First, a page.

Americans dot dominant Olympic teams of 2010s decade

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NBCSports.com looks back at the 2010s decade this week. Here are six Olympic teams (in team sports) that dominated the last 10 years …

U.S. Men’s Basketball
2012, 2016 Olympic titles
2010, 2014 World titles

The successors to the Redeem Team kept the U.S. Olympic dominance intact in London and Rio, going undefeated under coach Mike KrzyzewskiKevin Durant and Carmelo Anthony have to be the MVPs, going one-two in scoring for the Americans at both Games. Anthony became the first U.S. man to earn three Olympic basketball titles and broke LeBron James‘ career U.S. Olympic points record. The decade ended on a sour note, with the Americans losing in the FIBA World Cup quarterfinals in September under new coach Gregg Popovich.

U.S. Women’s Basketball
2012, 2016 Olympic titles
2010, 2014, 2018 World titles

Undefeated in FIBA competition in the 2010s, winning every Olympic and World Cup game by double digits and by an average of 32 points per game. Former University of Connecticut stars Sue BirdDiana Taurasi and Tina Charles were part of every major international roster. Their college coach, Geno Auriemma, was at the helm through the Rio Games. Since, Dawn Staley succeeded Auriemma. Another UConn great, Breanna Stewart, took MVP at the 2018 World Cup.

Canada/U.S. Women’s Hockey
Combined to win every Olympic and world title in the 2010s
Two Olympic finals decided in overtime or shootout

Canada had the edge by winning two of the three Olympic titles. The U.S. owned the rivalry at the world championships — winning six of seven titles. These two national teams define women’s hockey, and so they both belong on this list. It began in Vancouver, where 18-year-old Marie-Philip Poulin scored twice, fellow Olympic rookie Shannon Szabados stopped all 21 U.S. shots and the Canadians celebrated on ice with Molsons, cigars and at least one ice-resurfacing machine. In Sochi, the U.S. squandered a one-goal lead with a minute left, with Poulin scoring the equalizer and the overtime winner. Canada nearly completed a perfect Olympic decade in PyeongChang, giving up a third-period lead and falling in a shootout that went to an extra round. The U.S. was led by stalwart forward Hilary Knight, twins Jocelyne Lamoureux-Davidson and Monique Lamoureux-Morando and 20-year-old Olympic rookie goalie Maddie Rooney.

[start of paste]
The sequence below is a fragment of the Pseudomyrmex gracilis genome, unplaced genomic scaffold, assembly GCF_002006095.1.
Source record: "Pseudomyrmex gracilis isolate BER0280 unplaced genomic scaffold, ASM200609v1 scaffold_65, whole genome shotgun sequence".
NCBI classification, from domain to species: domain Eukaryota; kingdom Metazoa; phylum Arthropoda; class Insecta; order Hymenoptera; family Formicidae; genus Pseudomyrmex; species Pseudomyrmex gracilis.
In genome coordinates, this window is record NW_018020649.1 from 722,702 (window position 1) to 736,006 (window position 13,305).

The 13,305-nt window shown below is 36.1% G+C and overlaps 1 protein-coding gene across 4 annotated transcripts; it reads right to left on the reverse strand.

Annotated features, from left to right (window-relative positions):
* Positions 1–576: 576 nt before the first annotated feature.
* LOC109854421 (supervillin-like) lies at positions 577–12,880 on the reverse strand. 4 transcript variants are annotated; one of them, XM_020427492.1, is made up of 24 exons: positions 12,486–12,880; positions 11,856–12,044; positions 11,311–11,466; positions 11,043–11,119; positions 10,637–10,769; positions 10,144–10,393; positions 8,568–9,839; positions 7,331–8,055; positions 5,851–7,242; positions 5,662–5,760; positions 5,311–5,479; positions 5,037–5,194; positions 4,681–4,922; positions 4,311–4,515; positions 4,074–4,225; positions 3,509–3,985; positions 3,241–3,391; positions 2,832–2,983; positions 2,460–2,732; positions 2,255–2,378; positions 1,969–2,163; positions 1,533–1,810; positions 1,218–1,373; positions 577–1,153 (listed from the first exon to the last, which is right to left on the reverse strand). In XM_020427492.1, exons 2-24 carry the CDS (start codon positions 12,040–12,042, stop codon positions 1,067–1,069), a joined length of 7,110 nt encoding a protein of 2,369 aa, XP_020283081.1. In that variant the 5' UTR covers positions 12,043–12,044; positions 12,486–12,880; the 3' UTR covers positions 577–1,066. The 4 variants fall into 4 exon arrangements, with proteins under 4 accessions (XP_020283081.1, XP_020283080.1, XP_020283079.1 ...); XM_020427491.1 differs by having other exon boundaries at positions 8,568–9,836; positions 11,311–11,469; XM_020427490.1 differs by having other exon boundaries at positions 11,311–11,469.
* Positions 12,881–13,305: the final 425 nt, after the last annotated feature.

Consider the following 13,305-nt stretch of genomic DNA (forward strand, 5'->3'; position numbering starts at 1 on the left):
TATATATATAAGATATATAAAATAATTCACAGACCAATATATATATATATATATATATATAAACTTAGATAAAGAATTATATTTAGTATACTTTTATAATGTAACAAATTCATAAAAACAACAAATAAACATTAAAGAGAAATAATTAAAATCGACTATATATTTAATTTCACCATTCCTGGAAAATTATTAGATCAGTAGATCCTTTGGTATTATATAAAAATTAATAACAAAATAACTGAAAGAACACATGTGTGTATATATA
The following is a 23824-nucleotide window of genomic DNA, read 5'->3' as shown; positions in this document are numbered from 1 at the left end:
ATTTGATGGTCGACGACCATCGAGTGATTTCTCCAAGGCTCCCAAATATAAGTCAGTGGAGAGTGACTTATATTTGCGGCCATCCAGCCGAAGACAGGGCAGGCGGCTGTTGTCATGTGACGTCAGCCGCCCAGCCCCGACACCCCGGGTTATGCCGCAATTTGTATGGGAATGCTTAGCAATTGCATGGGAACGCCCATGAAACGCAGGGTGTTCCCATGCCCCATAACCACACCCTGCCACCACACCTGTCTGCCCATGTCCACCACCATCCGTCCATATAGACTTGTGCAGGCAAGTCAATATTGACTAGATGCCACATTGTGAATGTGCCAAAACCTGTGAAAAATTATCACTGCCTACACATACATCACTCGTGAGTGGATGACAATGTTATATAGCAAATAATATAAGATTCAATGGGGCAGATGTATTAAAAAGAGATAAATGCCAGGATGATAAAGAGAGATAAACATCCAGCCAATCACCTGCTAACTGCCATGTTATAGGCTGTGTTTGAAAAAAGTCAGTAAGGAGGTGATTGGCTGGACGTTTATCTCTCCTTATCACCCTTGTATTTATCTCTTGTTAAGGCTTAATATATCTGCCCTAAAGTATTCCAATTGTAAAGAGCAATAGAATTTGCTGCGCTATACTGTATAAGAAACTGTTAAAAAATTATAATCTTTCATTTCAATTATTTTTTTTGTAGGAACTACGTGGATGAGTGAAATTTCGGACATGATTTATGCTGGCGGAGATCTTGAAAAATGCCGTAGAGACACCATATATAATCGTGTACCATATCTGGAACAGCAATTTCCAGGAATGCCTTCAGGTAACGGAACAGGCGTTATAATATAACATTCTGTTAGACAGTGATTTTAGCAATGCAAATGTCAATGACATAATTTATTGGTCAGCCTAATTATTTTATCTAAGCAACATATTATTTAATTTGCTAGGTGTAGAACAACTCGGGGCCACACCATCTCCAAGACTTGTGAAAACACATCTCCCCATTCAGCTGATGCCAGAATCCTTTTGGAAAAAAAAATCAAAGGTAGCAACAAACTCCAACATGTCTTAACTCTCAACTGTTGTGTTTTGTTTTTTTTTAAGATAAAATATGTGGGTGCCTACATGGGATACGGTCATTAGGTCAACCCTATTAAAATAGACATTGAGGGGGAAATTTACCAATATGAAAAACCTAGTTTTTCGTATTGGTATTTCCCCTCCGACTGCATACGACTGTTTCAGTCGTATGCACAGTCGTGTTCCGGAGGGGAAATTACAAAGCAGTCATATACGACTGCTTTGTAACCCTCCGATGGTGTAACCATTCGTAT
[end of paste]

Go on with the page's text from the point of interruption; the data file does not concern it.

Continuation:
Russia Synchronized Swimming
2012, 2016 Olympic titles
Won all 10 world titles in the 2010s in technical/free routines

Russia owns every Olympic gold medal this millennium in synchronized swimming, which is now called artistic swimming. The dynasty draws from Russia’s balletic traditions. If the program was weak in any aspect, it was from a lack of male synchronized swimmers. But not anymore. The mixed-gender duet events aren’t part of the Olympic program yet, but two debuted on the world championships program in 2015. It wasn’t until this past summer that Russia swept those gold medals.

U.S. Women’s Water Polo
2012, 2016 Olympic titles
2015, 2017, 2019 World titles

The Americans are 149-4 dating to 2015, not dropping a game at an Olympics, World Championship, World Cup or a World League Super Final in that span. They’re currently on a 65-game win streak. They have three games left in 2019, looking to finish 37-0 to complete the first perfect calendar year during the current reign of dominance. Adam Krikorian has been head coach for the entire decade with a bevy of talent at his disposal. The most prominent is Maggie Steffens, a member of every title team this decade at the Olympics, worlds, World Cup and World League.

Honorable Mention: Sweden Women’s Curling and Canada Men’s Hockey.

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BEST OF 2010s: Summer Olympians | Winter Olympians | Teams
MOMENTS: Summer Olympics | Winter Olympics | Paralympics | Viral

Asher Hong leads U.S. men’s gymnastics world team selection camp after first day

Asher Hong
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Asher Hong, 18, posted the highest all-around score on the first of two days of competition at the U.S. men’s gymnastics selection camp to determine the last three spots on the team for the world championships that start in three weeks.